Gaming: the final entertainment frontier. These are the voyages of a Mac user, on his continuing mission to explore strange new services; to seek out new games and new optimizations, and to boldly go where few Macs have gone before! Dun dan daaan! dun dun dun dahn daan, dan daaaaaaaahn! dun, dun dan dan, dun dan daaaaahn!
Sorry, got a little carried away there. If you hate Star Trek, I’m sorry, but DEAL WITH IT!
The whole purpose of my imitation of the Star Trek: The Next Generation intro is to try and make you understand the relatively unknown possibilities of Mac gaming, as oxymoronic as that may sound to some of you. Some of you will almost certainly scoff at that claim saying “What are you talking about? Mac Gaming? Aren’t there like, 6 games out for Mac?” à lá this video (by Mr. Gus Sorola from Rooster Teeth Productions).
Unfortunately, that used to be the reality, but to say that it still is is completely wrong. Of course, people still make jokes about what is currently out for Mac, but, in my opinion, the rap Macs still have is, at this point, outdated. The company to thank for this extreme reversal of the situation has to be VALVe, and to a lesser degree, Blizzard.
Steam for Mac launched worldwide on May 12, 2010, with a small, but high-quality (for the most part) selection of games, most notably “The Orange Box”, the Left 4 Dead series and Counter Strike: Source. Since then, the selection has grown incredibly and has received remarkable support, especially from VALVe with Portal 2 being dual-platform from day 1 and all patches and updates being available the same day as Windows patches and updates.
In fact, part of the success of Steam in recent years and their remarkable reported sales growth of 100% and a significant part of that is attributed to the existence of Steam for Mac. When the Mac section of Steam opened, there were 50 titles available for purchase. As of March 29, 2012, there are currently 233 titles for sale or free that are available for both Mac and PC, with full releases yet to come of games like DoTA 2, Counter Strike: Global Offensive, and many other rumored.
Apple itself has also started to get into the games market, featuring titles such as Batman: Arkham Asylum, Bioshock 2 and Trine 2. The possibilities for local gaming on the Mac have been growing steadily, and possibly in a few years, will come to have an even more comparable selection.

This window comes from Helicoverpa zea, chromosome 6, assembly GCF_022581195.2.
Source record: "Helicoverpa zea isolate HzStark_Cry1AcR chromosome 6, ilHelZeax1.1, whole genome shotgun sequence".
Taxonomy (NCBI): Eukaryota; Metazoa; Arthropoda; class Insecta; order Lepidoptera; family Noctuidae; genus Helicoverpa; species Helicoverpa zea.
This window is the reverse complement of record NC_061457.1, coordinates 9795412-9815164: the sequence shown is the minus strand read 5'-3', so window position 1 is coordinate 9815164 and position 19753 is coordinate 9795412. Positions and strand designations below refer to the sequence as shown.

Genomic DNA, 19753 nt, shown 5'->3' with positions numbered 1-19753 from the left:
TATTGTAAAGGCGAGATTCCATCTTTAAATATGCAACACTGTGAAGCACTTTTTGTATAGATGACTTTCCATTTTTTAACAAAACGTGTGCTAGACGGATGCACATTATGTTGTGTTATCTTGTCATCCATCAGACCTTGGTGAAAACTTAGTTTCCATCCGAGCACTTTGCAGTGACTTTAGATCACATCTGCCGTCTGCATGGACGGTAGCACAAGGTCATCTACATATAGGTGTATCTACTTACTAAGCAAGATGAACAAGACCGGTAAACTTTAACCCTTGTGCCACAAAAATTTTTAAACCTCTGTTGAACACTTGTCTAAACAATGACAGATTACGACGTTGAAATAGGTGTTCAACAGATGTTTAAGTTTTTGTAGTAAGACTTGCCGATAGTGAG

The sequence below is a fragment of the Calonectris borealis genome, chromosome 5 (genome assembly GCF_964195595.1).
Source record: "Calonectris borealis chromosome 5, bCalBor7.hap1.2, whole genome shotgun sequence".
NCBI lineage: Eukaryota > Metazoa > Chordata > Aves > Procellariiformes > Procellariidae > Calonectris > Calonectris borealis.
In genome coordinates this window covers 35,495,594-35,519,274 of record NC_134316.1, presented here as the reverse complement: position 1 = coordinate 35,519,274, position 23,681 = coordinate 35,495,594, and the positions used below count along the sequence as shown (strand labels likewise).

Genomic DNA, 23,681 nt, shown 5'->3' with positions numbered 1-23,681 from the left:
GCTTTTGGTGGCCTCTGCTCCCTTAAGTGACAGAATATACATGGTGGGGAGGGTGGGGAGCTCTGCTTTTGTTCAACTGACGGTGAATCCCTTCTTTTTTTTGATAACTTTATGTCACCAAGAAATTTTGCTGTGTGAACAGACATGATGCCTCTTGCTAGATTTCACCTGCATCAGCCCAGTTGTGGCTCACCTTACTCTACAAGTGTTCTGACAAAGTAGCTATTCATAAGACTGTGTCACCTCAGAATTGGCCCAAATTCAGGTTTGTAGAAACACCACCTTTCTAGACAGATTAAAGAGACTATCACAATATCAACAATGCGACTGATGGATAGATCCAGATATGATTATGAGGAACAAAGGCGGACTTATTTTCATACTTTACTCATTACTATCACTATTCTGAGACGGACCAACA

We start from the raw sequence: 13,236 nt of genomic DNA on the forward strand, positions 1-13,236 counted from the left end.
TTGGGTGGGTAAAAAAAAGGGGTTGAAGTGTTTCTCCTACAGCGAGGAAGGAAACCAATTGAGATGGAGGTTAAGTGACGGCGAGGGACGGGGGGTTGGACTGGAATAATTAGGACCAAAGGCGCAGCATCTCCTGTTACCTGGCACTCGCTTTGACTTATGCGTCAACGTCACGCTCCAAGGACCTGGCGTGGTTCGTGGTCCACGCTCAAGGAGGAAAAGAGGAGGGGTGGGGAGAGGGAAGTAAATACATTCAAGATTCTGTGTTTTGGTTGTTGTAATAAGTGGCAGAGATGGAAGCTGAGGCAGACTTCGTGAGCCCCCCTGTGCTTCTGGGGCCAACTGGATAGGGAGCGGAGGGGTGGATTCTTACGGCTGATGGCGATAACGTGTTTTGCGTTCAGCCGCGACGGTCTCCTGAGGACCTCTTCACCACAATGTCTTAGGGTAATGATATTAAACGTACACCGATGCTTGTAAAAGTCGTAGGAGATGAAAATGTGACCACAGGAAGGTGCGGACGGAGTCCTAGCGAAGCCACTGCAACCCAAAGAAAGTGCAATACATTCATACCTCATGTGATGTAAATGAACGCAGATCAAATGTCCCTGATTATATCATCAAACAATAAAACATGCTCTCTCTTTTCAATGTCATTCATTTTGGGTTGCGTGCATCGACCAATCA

In my opinion though, local gaming is great, but the future truly belongs to “cloud gaming”. Now, what exactly is cloud gaming? Cloud gaming basically involves streaming a game to a console or PC via the internet. It allows you to be able to play relatively high-end games on a low-end system as long as it has an internet connection, and relatively little lag. OnLive is a great example of the service. No download is necessary to play any game, saves are linked to your account and can be played on any system that has an internet connection and a controller or keyboard and mouse. Because games are all handled on external servers to have video and audio transmitted to the consumer’s platform, there’s no need to make major alterations to the game and yet still be able to run it on an Xbox 360, PS3, PC, Mac or even a tablet or phone, as long as an internet connection is present. For example, though Batman: Arkham Asylum was made available more recently on the App Store, I played it almost 6 months ago via OnLive, and just recently, I played and completed Batman: Arkham City through the same method even though the game isn’t yet available for download to Mac.
Of course, there are still plenty of excellent games out there that aren’t yet available for Mac, but there still is hope. Apple released the first version of a piece of software called Boot Camp in 2006. It allows Mac users to partition their hard-drive and install a copy of Windows, Linux, or any other operating system on said partition and allow a sand-boxed dual boot. You do have to buy a copy of Windows to install, so that can be somewhat of a hassle, and you have to reboot to be able to switch operating systems. In fact, Macs actually make pretty good PCs, or at least according to Popular Mechanics when they tested Windows on a number of different machines all with equivalent specs from all the major brands, including Apple and to everyone’s surprise, the Mac won.
Basically, despite all of the haranguing Macs still get in the Gaming industry, they are becoming better and better machines with more flexibility in games. The selections of games are estimated to get closer and closer as time goes on and as publishers and developers alike realize that there’s a huge market for Mac-based gaming and that money can, at the very least be recouped, if not made in large quantities. I sincerely hope that as time goes on, both platforms can get more equal treatment and be considered as equals in basically all areas.